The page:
LUCASVILLE, Ohio - As the warden held a microphone over the lethal injection table, condemned inmate William H. Smith was asked if he had a final statement.
Smith, 47, took a deep breath and spoke for about four minutes. Convicted for the 1987 rape and murder of Mary Bradford, a grandmother of six who lived in Cincinnati, Smith spoke calmy as he apologized, asked forgiveness, and said he was giving his life to Jesus Christ.
"This is what you want and I am letting you take my life. I am going to the Lord," Smith said.
In the longest final statement since Ohio resumed carrying out the death penalty in 1999, Smith even had advice for the media: "Don't make things worse than they are - go to the record and get the facts."
Strapped to the gurney, Smith looked at Tim Bradford, Ms. Bradford's grandson, who was the sole witness for the victim.
"I hope that you have the capacity to forgive," Smith said.
Mr. Bradford didn't react, media witnesses said.
"See you on the other side," Smith said at the end of his final statement. "We will all have supper together. What you see here is more than the sum of what you see."
Minutes later, the state executed Smith by injection at the state maximum-security prison in Lucasville. The time of death was 10:19 a.m.
A day earlier, the U.S. Supreme Court declined to hear Smith's appeal. A federal appeals court in Cincinnati ruled Sunday that tests on Smith did not prove he had brain damage.
"On this day when the state carries out such a solemn duty, we should remember Mary Bradford, the innocent victim in this tragic case," Attorney General Jim Petro said.
Smith met Ms. Bradford at a bar in Cincinnati on the night of Sept. 26, 1987. After hours of socializing and drinking alcohol, they went to her apartment, according to court records.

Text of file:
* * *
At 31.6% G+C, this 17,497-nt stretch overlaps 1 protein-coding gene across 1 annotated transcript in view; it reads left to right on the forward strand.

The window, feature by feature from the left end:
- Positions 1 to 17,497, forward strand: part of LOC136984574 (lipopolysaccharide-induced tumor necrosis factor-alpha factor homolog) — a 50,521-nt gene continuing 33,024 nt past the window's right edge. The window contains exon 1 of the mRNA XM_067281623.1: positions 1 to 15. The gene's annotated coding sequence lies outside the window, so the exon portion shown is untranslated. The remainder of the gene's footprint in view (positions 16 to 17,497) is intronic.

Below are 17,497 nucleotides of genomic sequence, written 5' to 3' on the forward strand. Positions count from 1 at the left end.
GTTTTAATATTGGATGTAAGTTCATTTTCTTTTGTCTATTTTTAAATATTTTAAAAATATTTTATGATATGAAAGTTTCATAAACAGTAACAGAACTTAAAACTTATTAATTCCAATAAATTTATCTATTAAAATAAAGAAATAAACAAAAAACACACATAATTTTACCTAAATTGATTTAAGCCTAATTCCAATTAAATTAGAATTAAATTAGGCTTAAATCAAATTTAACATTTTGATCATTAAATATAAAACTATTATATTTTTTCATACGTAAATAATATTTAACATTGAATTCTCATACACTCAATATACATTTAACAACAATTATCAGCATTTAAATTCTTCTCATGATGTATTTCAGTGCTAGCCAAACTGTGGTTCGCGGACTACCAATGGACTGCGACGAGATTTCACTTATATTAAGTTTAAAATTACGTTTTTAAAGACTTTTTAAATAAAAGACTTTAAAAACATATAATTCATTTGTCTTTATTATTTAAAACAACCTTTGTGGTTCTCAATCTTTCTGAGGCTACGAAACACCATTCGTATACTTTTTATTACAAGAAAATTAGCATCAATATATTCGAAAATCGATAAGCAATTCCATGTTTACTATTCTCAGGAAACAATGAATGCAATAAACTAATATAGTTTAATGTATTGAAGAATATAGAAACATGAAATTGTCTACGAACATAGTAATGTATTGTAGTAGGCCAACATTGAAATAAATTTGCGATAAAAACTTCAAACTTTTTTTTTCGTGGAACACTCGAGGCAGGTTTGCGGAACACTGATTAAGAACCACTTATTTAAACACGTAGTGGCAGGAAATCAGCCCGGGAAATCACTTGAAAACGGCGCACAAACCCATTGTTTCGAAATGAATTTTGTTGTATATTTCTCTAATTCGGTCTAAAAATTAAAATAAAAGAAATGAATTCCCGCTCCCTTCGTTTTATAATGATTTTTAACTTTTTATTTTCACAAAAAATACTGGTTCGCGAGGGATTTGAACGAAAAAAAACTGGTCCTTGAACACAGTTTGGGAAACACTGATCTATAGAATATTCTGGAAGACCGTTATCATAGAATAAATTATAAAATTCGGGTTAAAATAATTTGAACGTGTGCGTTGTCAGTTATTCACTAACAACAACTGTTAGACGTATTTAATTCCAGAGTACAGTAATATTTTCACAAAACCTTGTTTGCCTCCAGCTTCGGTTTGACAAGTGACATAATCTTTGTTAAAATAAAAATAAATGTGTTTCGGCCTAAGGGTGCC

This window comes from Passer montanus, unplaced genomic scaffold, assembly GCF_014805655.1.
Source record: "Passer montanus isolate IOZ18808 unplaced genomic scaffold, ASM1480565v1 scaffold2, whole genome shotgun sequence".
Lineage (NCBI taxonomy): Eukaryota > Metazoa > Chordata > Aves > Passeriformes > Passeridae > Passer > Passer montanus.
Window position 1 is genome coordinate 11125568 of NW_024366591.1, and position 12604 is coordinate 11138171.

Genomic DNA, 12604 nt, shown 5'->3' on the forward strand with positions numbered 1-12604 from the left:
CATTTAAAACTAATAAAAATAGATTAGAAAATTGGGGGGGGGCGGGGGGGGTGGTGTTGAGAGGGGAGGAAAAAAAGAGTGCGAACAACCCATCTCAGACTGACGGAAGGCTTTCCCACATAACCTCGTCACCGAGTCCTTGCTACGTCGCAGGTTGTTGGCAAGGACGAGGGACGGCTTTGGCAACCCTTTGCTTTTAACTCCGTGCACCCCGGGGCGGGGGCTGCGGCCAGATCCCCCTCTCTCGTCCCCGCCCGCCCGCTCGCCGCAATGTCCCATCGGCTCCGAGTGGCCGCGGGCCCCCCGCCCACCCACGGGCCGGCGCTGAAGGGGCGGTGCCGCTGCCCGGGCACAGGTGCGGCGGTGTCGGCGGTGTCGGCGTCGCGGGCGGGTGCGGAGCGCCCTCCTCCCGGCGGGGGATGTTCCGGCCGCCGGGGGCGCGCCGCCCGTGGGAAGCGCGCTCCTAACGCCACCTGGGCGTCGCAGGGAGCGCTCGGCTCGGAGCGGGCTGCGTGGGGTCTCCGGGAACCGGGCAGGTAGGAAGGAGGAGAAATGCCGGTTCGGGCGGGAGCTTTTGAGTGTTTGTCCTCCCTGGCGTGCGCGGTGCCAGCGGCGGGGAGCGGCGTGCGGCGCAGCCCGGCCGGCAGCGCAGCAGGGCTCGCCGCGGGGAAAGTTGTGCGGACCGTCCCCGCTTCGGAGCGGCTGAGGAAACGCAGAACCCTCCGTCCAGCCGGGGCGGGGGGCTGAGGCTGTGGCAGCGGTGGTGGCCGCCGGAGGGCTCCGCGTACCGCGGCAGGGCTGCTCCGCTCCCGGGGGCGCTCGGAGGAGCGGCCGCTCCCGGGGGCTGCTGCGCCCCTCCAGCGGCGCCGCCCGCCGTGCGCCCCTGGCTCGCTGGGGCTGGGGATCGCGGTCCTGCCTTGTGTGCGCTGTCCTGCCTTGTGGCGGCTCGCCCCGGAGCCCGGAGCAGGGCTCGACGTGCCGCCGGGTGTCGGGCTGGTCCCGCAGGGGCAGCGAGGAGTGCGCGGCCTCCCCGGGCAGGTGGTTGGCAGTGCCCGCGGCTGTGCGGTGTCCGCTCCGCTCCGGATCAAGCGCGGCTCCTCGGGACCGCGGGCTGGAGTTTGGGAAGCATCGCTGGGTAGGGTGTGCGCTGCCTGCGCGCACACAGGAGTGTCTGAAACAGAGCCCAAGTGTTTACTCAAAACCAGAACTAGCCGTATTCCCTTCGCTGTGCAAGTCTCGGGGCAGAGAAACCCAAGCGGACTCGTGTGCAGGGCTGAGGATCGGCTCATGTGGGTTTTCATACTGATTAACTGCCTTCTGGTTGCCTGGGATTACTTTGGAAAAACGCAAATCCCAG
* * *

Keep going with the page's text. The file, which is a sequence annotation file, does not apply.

After accusing Ms. Bradford of stealing cocaine from him, Smith stabbed her 10 times and raped her as she lay bleeding to death, court records say. He then stole two televisions and a stereo from her apartment.
Smith told the parole board last month that in 1994, he acknowledged his sole responsibility for the rape, murder, and robbery. Smith became the first Ohio inmate executed this year and the 16th since the state resumed carrying out the death penalty in 1999. Ohio executed seven inmates last year.
With tears streaming down his face, Smith bowed slightly as he was led into the death chamber yesterday morning.
"I'm off," he said.
A cousin of Smith, Gary Dorsey, who witnessed the execution, offered condolences to Ms. Bradford's relatives.
"The only thing that was accomplished today was more pain, more death, and more anxiety," said Mr. Dorsey, a Cincinnati resident. He lashed out at politicians who support the death penalty.
"A man's life is not cheap. No one has a right to take no one's life. That's God's job," he said.
In the final 24 hours of his life, Smith ordered two bags of Doritos for his final dinner, offered a cherry cake recipe to execution team members, and talked with them about the Cincinnati Reds and Bengals.
Smith consoled his relatives about his looming execution.
A prison official described him as lighthearted.
"He's been very conversant with our execution team, he's been very compliant, and he hasn't created any problems," said Andrea Dean, a spokesman for the state prison system.
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